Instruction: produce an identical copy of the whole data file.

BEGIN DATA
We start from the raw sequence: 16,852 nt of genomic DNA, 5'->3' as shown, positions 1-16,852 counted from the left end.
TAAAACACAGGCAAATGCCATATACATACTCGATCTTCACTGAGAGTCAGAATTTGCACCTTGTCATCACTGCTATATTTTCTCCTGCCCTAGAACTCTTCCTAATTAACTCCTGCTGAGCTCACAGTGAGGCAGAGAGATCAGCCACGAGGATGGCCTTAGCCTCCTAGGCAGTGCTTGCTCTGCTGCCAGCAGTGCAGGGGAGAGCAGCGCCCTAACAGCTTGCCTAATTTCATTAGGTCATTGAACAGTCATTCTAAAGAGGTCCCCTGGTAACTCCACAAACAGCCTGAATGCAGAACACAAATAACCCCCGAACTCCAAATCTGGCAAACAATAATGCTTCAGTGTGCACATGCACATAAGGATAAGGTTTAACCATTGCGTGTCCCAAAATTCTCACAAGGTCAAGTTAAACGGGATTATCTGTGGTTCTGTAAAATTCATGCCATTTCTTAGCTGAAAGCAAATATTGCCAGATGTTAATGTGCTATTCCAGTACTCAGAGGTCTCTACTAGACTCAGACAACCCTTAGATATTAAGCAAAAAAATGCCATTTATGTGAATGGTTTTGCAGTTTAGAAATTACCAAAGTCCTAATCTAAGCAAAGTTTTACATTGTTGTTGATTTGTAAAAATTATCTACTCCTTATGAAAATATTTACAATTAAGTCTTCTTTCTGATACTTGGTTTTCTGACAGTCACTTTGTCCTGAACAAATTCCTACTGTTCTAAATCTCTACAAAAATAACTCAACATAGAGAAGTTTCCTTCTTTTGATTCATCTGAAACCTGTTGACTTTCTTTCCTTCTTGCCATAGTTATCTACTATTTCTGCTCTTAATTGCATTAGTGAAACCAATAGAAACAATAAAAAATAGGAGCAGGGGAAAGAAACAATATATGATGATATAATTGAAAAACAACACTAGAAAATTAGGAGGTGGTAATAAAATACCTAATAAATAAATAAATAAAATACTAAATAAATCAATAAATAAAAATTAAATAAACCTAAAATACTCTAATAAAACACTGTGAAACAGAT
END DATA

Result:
We start from the raw sequence: 16,852 nt of genomic DNA, 5'->3' as shown, positions 1-16,852 counted from the left end.
TAAAACACAGGCAAATGCCATATACATACTCGATCTTCACTGAGAGTCAGAATTTGCACCTTGTCATCACTGCTATATTTTCTCCTGCCCTAGAACTCTTCCTAATTAACTCCTGCTGAGCTCACAGTGAGGCAGAGAGATCAGCCACGAGGATGGCCTTAGCCTCCTAGGCAGTGCTTGCTCTGCTGCCAGCAGTGCAGGGGAGAGCAGCGCCCTAACAGCTTGCCTAATTTCATTAGGTCATTGAACAGTCATTCTAAAGAGGTCCCCTGGTAACTCCACAAACAGCCTGAATGCAGAACACAAATAACCCCCGAACTCCAAATCTGGCAAACAATAATGCTTCAGTGTGCACATGCACATAAGGATAAGGTTTAACCATTGCGTGTCCCAAAATTCTCACAAGGTCAAGTTAAACGGGATTATCTGTGGTTCTGTAAAATTCATGCCATTTCTTAGCTGAAAGCAAATATTGCCAGATGTTAATGTGCTATTCCAGTACTCAGAGGTCTCTACTAGACTCAGACAACCCTTAGATATTAAGCAAAAAAATGCCATTTATGTGAATGGTTTTGCAGTTTAGAAATTACCAAAGTCCTAATCTAAGCAAAGTTTTACATTGTTGTTGATTTGTAAAAATTATCTACTCCTTATGAAAATATTTACAATTAAGTCTTCTTTCTGATACTTGGTTTTCTGACAGTCACTTTGTCCTGAACAAATTCCTACTGTTCTAAATCTCTACAAAAATAACTCAACATAGAGAAGTTTCCTTCTTTTGATTCATCTGAAACCTGTTGACTTTCTTTCCTTCTTGCCATAGTTATCTACTATTTCTGCTCTTAATTGCATTAGTGAAACCAATAGAAACAATAAAAAATAGGAGCAGGGGAAAGAAACAATATATGATGATATAATTGAAAAACAACACTAGAAAATTAGGAGGTGGTAATAAAATACCTAATAAATAAATAAATAAAATACTAAATAAATCAATAAATAAAAATTAAATAAACCTAAAATACTCTAATAAAACACTGTGAAACAGAT